Monday, September 14, 2015

Midshipmen Memorialize 9/11 Terrorist Attacks

Naval Academy midshipmen honored the 14th anniversary of the Sept. 11 terrorist attacks with a number of events during the past week.

Twenty-two groups of midshipmen took part in a flag run around the Yard on Sept. 11. Every half hour from 8 a.m. to 7:05 a.m., a new group took the American flag and ran a lap around the academy grounds. The day ended in a moment of silence in Tecumseh Court at evening colors.

Photo by MC2 Jonathan Correa

“It is important for midshipmen to participate in events like this,” said Midshipman 1st Class Steven Rice. “It allows us to bond and grow with each other while publicly displaying our commitment to the past and those who gave their lives.”

Members of the Midshipman Action Group placed 2,977 miniature American flags along Stribling Walk, one for each victim who died in the attacks.

The flag is “a direct representation of what this country has fought for in order to become the greatest country the world has ever seen and that it cannot be brought to its knees by such cowardly attacks on our own soil,” said Rice. “Rather, the country as a whole has become stronger and more unified because of them.”

On Sept. 12, MAG also took part in the September 11th National Day of Service and Remembrance, a day established in 2009 by Congress as a way to remember and pay tribute to the 9/11 victims, survivors and those who rose up in response to the attacks through community service. The midshipmen held a ceremony at the Maryland World War II Memorial before spending the morning cleaning up both the memorial and nearby Jonas Green Park.

Photo by MC2 Jonathan Correa

“It’s important because it is a service project at a memorial,” said Midshipmen 3rd Class Joshua Shamrakov. “As we volunteer, we memorialize all the men and women who have gone before us.”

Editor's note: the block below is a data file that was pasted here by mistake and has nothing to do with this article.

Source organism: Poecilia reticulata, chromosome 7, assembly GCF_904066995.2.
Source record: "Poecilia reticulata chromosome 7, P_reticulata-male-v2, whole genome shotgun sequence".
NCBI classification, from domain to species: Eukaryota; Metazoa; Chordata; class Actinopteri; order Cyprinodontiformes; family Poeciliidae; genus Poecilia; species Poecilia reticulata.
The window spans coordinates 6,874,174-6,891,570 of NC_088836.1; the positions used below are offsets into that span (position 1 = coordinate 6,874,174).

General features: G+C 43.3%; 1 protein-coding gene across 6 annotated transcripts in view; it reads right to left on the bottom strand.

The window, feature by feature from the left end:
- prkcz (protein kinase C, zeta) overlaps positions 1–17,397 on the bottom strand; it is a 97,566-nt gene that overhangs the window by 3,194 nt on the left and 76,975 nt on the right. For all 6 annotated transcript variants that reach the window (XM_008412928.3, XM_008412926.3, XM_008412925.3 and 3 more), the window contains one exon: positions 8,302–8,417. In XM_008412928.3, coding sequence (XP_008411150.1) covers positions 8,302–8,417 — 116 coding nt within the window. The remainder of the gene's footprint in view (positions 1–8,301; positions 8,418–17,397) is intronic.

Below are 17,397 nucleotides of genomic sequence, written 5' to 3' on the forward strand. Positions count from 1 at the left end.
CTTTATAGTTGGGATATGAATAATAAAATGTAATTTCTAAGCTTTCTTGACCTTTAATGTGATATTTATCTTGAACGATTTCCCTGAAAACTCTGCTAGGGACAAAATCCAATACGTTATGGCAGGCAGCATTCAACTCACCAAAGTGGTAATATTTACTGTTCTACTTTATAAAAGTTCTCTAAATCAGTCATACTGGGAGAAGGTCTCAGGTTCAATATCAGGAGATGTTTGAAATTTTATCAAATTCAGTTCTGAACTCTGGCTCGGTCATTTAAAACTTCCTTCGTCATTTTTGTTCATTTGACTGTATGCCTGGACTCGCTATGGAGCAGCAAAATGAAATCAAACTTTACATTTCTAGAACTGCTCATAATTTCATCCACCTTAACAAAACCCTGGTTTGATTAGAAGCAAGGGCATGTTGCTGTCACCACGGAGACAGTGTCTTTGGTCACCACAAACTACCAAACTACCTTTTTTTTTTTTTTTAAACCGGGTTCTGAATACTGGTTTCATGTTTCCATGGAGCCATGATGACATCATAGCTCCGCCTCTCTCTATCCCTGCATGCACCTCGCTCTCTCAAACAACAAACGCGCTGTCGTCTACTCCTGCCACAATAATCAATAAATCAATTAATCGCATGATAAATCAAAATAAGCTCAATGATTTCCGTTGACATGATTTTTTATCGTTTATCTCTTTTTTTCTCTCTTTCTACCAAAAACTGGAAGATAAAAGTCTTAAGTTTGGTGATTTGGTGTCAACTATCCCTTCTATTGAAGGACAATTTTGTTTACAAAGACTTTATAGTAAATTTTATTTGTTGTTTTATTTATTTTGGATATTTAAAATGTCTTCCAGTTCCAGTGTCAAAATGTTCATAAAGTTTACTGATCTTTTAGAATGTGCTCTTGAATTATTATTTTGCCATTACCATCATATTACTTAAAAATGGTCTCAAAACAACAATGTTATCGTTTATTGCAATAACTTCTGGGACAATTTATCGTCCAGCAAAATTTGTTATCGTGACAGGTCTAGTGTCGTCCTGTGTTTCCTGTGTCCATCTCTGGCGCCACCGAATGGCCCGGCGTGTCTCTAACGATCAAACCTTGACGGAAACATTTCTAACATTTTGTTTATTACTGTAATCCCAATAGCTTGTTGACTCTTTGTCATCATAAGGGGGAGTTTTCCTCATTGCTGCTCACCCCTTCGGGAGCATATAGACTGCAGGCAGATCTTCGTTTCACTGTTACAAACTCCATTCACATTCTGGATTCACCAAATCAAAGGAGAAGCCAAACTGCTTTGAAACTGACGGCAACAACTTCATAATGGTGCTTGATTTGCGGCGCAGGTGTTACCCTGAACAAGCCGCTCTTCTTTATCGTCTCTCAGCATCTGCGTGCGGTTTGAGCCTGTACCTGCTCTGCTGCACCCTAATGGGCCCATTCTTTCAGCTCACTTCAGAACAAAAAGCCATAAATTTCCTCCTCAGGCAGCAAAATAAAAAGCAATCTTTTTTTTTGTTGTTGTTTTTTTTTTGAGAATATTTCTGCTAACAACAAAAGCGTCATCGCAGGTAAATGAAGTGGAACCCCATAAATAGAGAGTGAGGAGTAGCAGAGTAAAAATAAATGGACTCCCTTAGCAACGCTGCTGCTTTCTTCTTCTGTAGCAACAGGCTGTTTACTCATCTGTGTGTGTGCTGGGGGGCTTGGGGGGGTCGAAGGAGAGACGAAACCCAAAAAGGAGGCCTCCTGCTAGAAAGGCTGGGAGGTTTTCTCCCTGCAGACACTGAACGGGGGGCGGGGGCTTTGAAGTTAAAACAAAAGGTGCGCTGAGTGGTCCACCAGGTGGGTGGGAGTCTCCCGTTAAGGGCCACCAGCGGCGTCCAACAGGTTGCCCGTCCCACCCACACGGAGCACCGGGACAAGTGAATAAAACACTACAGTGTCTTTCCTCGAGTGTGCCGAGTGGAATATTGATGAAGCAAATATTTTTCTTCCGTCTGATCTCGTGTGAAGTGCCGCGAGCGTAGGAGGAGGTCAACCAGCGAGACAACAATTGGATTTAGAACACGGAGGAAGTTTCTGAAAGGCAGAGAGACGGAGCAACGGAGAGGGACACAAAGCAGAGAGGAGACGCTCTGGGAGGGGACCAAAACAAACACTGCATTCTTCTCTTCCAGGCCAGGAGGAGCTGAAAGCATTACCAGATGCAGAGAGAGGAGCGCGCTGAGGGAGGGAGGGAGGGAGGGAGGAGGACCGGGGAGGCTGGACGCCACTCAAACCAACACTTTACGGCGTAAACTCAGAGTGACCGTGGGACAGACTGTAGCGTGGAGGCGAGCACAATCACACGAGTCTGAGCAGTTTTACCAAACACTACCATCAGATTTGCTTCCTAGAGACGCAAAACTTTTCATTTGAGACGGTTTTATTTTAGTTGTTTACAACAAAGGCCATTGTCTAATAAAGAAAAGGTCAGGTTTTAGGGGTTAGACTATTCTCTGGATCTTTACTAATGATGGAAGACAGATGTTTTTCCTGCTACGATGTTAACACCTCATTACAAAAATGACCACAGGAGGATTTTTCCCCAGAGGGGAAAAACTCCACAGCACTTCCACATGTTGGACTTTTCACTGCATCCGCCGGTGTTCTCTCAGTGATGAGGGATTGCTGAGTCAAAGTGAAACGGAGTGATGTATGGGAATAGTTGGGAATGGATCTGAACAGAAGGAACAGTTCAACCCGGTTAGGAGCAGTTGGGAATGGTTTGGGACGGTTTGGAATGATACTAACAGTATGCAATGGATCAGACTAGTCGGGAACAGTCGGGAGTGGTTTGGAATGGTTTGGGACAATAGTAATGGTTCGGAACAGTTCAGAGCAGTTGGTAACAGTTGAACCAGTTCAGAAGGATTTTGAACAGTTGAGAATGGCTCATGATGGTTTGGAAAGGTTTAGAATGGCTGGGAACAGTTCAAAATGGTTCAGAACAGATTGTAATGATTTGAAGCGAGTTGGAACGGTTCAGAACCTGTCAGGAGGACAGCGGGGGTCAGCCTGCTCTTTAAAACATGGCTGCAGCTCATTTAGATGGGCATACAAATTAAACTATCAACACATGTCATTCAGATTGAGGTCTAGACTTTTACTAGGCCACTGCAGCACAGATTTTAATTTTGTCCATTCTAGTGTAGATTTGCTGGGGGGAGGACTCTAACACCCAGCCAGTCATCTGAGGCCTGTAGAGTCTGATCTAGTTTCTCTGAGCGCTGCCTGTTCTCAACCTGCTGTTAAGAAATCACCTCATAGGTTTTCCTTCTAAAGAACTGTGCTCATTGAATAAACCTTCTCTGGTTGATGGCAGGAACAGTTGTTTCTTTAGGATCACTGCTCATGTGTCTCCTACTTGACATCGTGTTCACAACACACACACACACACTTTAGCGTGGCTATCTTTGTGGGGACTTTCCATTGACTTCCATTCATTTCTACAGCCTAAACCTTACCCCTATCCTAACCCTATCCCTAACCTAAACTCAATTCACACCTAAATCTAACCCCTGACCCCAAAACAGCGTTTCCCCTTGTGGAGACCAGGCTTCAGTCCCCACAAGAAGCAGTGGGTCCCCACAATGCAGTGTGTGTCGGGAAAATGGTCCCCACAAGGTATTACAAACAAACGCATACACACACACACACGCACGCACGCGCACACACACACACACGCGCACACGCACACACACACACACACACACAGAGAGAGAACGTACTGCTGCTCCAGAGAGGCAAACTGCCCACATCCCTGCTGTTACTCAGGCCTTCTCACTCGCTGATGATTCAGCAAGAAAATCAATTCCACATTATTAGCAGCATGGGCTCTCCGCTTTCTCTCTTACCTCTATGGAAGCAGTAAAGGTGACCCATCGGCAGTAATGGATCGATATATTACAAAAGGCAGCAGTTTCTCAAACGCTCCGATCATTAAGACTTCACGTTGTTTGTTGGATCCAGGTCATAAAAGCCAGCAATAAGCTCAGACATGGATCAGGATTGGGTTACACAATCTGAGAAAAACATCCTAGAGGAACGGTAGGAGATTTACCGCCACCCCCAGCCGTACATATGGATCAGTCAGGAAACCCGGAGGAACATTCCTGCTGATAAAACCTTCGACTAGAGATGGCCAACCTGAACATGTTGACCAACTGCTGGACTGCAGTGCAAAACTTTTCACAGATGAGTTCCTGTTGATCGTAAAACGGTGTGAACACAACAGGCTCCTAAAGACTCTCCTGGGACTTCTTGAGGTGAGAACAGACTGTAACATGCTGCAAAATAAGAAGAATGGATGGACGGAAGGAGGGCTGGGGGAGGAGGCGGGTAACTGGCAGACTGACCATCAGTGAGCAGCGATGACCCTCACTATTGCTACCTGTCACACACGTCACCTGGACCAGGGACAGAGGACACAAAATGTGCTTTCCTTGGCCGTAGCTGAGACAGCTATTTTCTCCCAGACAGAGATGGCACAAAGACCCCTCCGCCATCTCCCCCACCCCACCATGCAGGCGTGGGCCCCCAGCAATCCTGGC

The 9/11 memorial events are MAG’s first large volunteer projects of the academic year.

“It is always great to have the midshipmen here to help out in our community,” said Steve McAdams, executive director of the governor’s office of community initiatives and keynote speaker at the ceremony. “The governor has a huge amount of respect for the service that you guys provide to our country and the security that you give us.”

Photo by MC2 Jonathan Correa

These events gave midshipmen an opportunity to pay their respects and show their commitment to service.

“This is significant to us because many members of the Brigade grew up in the shadow of the 9/11 terror attacks,” said Midshipman 3rd Class Kyle McCullough, whose uncle – an FDNY firefighter – was killed when the North Tower fell. “Of the 2,977 lost on that day, 343 were firefighters from the FDNY and have a special place in my heart. They were the first heroes in the War on Terror.”

For many members of the brigade, the events of 9/11 are what called them to serve, said McCullough.

“This ceremony allowed us an opportunity in our busy schedules to remember the impact of the attacks.”

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